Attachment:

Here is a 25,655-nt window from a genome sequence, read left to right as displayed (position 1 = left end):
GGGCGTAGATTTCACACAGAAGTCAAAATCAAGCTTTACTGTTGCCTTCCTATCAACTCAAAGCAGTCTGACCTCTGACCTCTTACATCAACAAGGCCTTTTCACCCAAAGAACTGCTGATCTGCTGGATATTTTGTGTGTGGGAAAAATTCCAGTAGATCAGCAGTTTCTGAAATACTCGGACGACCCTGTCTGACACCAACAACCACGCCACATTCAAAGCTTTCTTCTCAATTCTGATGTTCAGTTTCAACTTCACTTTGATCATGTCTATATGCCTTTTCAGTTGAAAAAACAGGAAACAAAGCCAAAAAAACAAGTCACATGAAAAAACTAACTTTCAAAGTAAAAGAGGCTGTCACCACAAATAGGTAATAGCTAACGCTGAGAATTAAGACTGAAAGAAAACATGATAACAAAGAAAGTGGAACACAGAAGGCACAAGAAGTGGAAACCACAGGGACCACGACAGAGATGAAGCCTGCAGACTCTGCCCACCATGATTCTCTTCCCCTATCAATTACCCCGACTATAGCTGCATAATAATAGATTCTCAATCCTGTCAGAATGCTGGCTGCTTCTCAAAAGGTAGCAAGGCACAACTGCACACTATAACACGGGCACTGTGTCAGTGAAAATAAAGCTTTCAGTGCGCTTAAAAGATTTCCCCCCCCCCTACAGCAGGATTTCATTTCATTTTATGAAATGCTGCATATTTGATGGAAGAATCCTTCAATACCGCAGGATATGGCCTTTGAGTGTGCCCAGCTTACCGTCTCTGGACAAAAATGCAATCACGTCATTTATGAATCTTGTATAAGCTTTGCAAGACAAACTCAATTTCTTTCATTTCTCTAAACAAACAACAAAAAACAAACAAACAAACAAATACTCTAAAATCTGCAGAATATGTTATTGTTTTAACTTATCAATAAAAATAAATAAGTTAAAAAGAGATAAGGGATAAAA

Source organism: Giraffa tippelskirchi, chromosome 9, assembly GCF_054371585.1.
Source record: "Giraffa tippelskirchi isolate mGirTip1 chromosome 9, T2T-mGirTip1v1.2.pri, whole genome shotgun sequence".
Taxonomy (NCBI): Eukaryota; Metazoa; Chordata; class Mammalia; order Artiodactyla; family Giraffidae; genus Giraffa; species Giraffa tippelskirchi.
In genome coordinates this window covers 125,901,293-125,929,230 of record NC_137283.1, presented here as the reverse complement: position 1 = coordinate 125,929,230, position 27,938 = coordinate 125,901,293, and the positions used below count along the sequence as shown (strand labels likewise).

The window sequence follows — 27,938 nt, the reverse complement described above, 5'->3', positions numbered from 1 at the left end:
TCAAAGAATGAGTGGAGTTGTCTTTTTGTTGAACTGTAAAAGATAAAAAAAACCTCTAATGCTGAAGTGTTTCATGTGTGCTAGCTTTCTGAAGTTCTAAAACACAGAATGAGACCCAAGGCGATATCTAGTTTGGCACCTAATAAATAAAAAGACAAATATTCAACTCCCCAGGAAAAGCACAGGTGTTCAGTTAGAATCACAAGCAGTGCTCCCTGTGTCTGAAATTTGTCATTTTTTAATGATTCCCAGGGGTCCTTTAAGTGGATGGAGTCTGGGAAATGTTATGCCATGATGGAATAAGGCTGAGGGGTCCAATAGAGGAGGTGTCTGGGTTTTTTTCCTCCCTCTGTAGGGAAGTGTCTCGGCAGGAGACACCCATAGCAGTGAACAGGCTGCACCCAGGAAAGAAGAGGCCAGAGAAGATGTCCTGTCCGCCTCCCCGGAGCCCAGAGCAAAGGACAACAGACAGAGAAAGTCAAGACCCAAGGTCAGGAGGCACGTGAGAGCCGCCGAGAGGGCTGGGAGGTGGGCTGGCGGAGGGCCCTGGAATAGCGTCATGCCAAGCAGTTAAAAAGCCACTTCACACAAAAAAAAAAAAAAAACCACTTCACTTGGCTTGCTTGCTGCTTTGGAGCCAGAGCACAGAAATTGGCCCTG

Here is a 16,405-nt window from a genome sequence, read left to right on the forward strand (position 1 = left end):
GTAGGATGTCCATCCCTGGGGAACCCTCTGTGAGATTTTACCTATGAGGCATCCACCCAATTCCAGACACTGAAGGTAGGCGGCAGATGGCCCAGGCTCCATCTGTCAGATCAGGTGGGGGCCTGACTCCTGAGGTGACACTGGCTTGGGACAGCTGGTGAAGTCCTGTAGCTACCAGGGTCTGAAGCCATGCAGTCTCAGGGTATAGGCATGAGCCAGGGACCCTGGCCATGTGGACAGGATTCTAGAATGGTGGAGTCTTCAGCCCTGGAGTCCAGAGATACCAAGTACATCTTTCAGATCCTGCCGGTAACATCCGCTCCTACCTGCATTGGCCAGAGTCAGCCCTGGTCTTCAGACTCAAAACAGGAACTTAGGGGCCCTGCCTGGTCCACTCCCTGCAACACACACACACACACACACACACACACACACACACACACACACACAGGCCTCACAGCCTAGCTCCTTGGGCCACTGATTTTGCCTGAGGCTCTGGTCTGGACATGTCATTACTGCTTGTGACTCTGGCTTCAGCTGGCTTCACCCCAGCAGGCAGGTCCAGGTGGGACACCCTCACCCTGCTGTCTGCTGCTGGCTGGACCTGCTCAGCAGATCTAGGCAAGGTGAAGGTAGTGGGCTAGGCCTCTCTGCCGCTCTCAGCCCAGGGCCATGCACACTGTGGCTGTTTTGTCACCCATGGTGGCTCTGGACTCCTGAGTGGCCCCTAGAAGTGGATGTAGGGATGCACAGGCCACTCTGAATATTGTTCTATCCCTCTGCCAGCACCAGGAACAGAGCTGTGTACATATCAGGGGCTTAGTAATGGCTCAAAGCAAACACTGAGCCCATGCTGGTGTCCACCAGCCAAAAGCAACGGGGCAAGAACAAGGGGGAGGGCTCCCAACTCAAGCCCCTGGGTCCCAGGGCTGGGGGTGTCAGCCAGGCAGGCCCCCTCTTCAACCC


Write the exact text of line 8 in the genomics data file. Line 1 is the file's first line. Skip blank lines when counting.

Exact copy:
TCAAAGAATGAGTGGAGTTGTCTTTTTGTTGAACTGTAAAAGATAAAAAAAACCTCTAATGCTGAAGTGTTTCATGTGTGCTAGCTTTCTGAAGTTCTAAAACACAGAATGAGACCCAAGGCGATATCTAGTTTGGCACCTAATAAATAAAAAGACAAATATTCAACTCCCCAGGAAAAGCACAGGTGTTCAGTTAGAATCACAAGCAGTGCTCCCTGTGTCTGAAATTTGTCATTTTTTAATGATTCCCAGGGGTCCTTTAAGTGGATGGAGTCTGGGAAATGTTATGCCATGATGGAATAAGGCTGAGGGGTCCAATAGAGGAGGTGTCTGGGTTTTTTTCCTCCCTCTGTAGGGAAGTGTCTCGGCAGGAGACACCCATAGCAGTGAACAGGCTGCACCCAGGAAAGAAGAGGCCAGAGAAGATGTCCTGTCCGCCTCCCCGGAGCCCAGAGCAAAGGACAACAGACAGAGAAAGTCAAGACCCAAGGTCAGGAGGCACGTGAGAGCCGCCGAGAGGGCTGGGAGGTGGGCTGGCGGAGGGCCCTGGAATAGCGTCATGCCAAGCAGTTAAAAAGCCACTTCACACAAAAAAAAAAAAAAAACCACTTCACTTGGCTTGCTTGCTGCTTTGGAGCCAGAGCACAGAAATTGGCCCTG